Spotlight on Student Photography

Renovations Completed in Franklin Hall's Wallace J. Hagedorn Gallery

The Kent State School of Journalism and Mass Communication (JMC) has completed renovations to the Wallace J. Hagedorn Gallery on the third floor of Franklin Hall. The new renovations help the School showcase student work that has been produced, thanks to the Hagedorn Photojournalism Scholarship.

David Foster, JMC assistant professor, who serves on the committee that manages the scholarship money, took leadership in renovating the Hagedorn Gallery, located just outside of FirstEnergy Auditorium (Franklin Hall, Room 340). It now includes lettering on the walls and improved lighting to showcase student work.

“We turned what the university considers a hallway into a legitimate gallery,” said Foster. “I hope we create a trend.”

The current display features student photography focused on the 2016 presidential election.

“Our students have been really active in photographing these events,” said Foster, noting their work in covering campaign stops for both candidates and the Republican National Convention, which took place in Cleveland this past July.

Previously, student photos from a study abroad short course to Costa Rica were featured. The Wallace J. Hagedorn Scholarship in Photojournalism, in addition to supporting tuition scholarships, funds student trips in the U.S. and abroad to help students develop dynamicportfolios.

Throughout each semester, the photos in the newly renovated gallery will rotate to showcase student work.

“We want that space to have an impact,” Foster said.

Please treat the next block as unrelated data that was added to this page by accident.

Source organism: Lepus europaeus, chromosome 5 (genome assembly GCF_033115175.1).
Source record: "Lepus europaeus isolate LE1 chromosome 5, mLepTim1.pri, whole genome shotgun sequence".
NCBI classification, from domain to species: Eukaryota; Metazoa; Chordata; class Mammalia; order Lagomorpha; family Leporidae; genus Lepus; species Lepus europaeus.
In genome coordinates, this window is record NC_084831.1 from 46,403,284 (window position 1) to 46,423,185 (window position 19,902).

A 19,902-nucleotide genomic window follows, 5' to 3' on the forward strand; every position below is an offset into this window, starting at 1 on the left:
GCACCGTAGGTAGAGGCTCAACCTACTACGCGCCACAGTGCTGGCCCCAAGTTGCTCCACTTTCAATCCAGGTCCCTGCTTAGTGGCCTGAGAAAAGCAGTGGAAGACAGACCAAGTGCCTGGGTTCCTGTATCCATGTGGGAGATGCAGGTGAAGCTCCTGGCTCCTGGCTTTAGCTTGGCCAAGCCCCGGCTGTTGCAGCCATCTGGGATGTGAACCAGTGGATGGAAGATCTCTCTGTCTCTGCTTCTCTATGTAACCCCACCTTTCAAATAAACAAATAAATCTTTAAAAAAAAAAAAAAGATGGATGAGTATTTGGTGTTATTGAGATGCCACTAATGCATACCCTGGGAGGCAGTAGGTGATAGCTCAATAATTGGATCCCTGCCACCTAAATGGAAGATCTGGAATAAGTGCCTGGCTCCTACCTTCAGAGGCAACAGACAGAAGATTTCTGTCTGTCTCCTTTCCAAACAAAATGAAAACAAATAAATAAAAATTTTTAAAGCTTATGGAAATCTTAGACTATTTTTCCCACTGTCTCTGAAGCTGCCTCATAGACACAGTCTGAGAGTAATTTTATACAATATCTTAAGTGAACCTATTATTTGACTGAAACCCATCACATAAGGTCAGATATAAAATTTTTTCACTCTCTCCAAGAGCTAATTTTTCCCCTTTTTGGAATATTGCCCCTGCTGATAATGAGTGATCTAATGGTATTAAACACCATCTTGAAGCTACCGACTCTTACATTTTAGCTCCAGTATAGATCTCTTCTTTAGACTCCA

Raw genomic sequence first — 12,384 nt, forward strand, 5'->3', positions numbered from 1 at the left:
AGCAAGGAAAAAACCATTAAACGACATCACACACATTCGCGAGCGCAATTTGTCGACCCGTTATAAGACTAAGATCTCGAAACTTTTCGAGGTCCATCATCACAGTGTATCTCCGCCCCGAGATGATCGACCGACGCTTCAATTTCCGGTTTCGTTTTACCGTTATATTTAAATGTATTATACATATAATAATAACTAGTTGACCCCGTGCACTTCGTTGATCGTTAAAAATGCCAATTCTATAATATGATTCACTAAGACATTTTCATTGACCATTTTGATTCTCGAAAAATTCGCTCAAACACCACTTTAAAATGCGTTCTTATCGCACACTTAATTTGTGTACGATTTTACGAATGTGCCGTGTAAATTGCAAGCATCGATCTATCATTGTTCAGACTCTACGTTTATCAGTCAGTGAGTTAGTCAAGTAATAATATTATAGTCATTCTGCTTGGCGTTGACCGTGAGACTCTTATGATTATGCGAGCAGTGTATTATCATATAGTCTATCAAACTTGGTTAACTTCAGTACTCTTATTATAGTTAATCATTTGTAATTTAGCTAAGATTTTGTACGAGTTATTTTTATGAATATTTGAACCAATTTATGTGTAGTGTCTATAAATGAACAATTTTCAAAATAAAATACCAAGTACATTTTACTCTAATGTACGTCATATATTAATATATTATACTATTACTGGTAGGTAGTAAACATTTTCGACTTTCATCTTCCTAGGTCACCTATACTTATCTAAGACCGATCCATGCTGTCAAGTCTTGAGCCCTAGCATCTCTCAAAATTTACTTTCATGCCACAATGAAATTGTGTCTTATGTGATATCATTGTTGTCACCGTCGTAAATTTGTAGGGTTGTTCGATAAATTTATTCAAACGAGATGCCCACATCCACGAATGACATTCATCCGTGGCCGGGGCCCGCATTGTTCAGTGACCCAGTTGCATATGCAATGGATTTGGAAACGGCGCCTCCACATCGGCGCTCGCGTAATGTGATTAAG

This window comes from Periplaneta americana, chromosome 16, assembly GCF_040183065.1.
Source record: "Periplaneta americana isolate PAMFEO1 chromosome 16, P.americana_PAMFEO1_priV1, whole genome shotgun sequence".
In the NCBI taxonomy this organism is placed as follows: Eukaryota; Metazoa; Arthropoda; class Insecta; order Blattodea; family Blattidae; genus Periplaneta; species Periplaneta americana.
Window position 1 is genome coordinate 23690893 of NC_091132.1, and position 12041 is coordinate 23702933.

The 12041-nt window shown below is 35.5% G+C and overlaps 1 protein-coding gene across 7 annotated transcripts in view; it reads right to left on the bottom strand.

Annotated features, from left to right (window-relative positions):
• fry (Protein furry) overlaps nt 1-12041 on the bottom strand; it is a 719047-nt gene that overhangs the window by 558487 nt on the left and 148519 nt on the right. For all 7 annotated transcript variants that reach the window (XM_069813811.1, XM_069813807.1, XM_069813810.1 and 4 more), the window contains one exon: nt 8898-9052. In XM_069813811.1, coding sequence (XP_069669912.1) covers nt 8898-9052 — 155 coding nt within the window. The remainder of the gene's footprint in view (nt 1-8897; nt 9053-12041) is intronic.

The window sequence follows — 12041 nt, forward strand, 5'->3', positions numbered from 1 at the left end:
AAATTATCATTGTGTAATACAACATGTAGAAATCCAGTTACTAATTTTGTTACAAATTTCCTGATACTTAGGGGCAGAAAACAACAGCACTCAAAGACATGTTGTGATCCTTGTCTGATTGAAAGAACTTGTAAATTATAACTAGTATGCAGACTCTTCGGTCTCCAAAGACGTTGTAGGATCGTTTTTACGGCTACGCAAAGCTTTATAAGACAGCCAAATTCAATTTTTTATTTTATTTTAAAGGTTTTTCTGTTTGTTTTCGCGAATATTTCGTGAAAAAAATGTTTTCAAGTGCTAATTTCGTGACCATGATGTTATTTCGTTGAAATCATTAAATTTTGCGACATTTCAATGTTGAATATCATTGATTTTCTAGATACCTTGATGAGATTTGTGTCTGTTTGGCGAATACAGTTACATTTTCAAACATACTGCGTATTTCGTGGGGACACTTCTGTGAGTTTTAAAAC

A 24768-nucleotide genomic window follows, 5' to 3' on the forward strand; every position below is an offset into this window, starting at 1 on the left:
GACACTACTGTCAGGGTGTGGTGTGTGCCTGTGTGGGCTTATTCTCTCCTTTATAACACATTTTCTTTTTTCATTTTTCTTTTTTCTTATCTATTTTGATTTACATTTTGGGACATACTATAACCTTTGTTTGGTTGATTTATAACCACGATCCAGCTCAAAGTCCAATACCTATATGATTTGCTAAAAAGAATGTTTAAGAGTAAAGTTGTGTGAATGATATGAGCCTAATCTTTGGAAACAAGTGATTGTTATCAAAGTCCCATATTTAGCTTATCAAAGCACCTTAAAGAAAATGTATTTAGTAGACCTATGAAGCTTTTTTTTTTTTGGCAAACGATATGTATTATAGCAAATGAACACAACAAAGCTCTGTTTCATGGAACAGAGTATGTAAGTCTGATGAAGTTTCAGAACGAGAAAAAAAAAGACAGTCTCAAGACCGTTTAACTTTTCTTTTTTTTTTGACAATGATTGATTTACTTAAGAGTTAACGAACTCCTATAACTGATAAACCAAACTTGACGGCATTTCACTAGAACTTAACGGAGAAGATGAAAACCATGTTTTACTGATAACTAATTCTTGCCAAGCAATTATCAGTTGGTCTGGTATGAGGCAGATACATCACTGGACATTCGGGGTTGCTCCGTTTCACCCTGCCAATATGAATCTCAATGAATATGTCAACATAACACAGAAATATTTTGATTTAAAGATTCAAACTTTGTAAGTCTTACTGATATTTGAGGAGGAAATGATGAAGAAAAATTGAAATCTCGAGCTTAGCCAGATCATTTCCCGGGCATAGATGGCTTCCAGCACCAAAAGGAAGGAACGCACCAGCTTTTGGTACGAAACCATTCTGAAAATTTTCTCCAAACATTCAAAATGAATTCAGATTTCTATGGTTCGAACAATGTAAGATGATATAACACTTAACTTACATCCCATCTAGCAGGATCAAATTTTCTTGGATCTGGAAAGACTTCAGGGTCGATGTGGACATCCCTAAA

Photojournalism major Aaron Self, ’17, spent summer 2016 traveling with conservation organizations throughout Africa to photograph wildlife. Self’s work from that internship is being considered for the next rotation of photos in the Hagedorn Gallery.

“I got to go to my dream destination, doing my dream job for two months, and that was because of Hagedorn,” said Self.

More than 30 students, including Self, have been impacted this year because of the support. In 2016, photojournalism students worked internationally in Cyprus, Costa Rica, Dublin, Cambodia and Africa.

“The beauty is that it’s not limited,” said Foster, describing the use of funds.

The Hagedorn Photojournalism Scholarship, established in 2014, is Kent State’s largest scholarship fund. After taking one class at Kent State in 1941, Wallace J. Hagedorn was so impressed that he decided to give a legacy gift of $4.2 million dollars to the photojournalism program. The funds can help students in two ways: for tuition scholarships and for student experience assistance.

Next semester, funds from the scholarship will be used to support student travel to Florence, Ghana and more.

POSTED: Monday, December 12, 2016 - 12:25pm
UPDATED: Thursday, July 9, 2020 - 2:58pm
Arkayla Tenney-Howard, '19